Sometimes to escape the madness and the constant busyness of life, I lock myself in my room with Enya’s Greatest Hits album down low and I write. I write poetry, short stories and even start plots for novels. Sometimes I even sing. Some people take refuge in music or dance, some like me in writing, while others find the calm in visual arts.
Visual arts over the centuries have been a way of expression. Caribbean art expresses the culture and history of the people. The fact that some artists paint, draw and sculpt aspects of the Caribbean culture, some without even giving it a second thought, just proves how deep our history has been etched in our brains that it reflects in our thoughts and actions.
A field trip to the National Gallery here in Jamaica opened my eyes to this. The Gallery was divided into separate centuries, with each art piece being represented by a century. Each piece told a story of what was happening in Jamaica during those years.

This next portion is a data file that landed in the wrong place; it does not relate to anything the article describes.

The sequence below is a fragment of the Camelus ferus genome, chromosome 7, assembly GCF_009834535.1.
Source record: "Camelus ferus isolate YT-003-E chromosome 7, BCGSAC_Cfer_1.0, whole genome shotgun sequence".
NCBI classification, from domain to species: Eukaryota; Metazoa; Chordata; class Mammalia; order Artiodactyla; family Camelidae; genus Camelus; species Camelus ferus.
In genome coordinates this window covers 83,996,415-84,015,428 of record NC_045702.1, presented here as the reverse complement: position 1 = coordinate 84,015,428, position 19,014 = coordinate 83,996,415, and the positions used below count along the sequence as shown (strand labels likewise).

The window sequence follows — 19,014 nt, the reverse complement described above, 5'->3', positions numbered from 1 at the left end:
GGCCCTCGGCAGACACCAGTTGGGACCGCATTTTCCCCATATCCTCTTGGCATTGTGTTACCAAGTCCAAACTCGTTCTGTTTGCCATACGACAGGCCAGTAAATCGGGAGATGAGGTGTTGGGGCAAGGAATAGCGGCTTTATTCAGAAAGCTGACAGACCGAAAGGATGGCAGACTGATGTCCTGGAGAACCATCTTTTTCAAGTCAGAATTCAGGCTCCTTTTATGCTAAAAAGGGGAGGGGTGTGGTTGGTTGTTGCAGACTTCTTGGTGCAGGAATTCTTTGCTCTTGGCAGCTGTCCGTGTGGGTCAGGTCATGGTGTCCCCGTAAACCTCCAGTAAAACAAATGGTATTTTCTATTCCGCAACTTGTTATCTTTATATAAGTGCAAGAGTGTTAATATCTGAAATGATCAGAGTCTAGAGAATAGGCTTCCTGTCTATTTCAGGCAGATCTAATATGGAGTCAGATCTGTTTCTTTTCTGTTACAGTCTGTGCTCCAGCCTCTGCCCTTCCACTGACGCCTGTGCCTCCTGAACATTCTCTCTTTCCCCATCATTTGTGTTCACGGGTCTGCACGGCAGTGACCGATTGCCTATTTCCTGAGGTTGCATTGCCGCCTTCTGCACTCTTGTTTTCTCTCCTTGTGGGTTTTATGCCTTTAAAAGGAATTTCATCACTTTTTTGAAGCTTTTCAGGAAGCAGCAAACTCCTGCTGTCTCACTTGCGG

A particular piece that I found quite interesting was one done by Edna Manley during the twentieth century. The sculpture represents the black community pushing down with strong hands on negativity and oppression and the head is turned up, which is interpreted as “looking up in order to better ones self.” This piece reflects what living in Jamaica was like at a time when we were getting ready for independence and the effects afterwards.
Visual art isn’t just a drawing on paper or a painting on a canvas, it tells a story and sometimes tells history.
http://nationalgalleryofjamaica.files.wordpress.com/2010/03/negro-aroused-reinstalled-1-cropped-2.jpg (2010) (Retrieved March 29, 2012)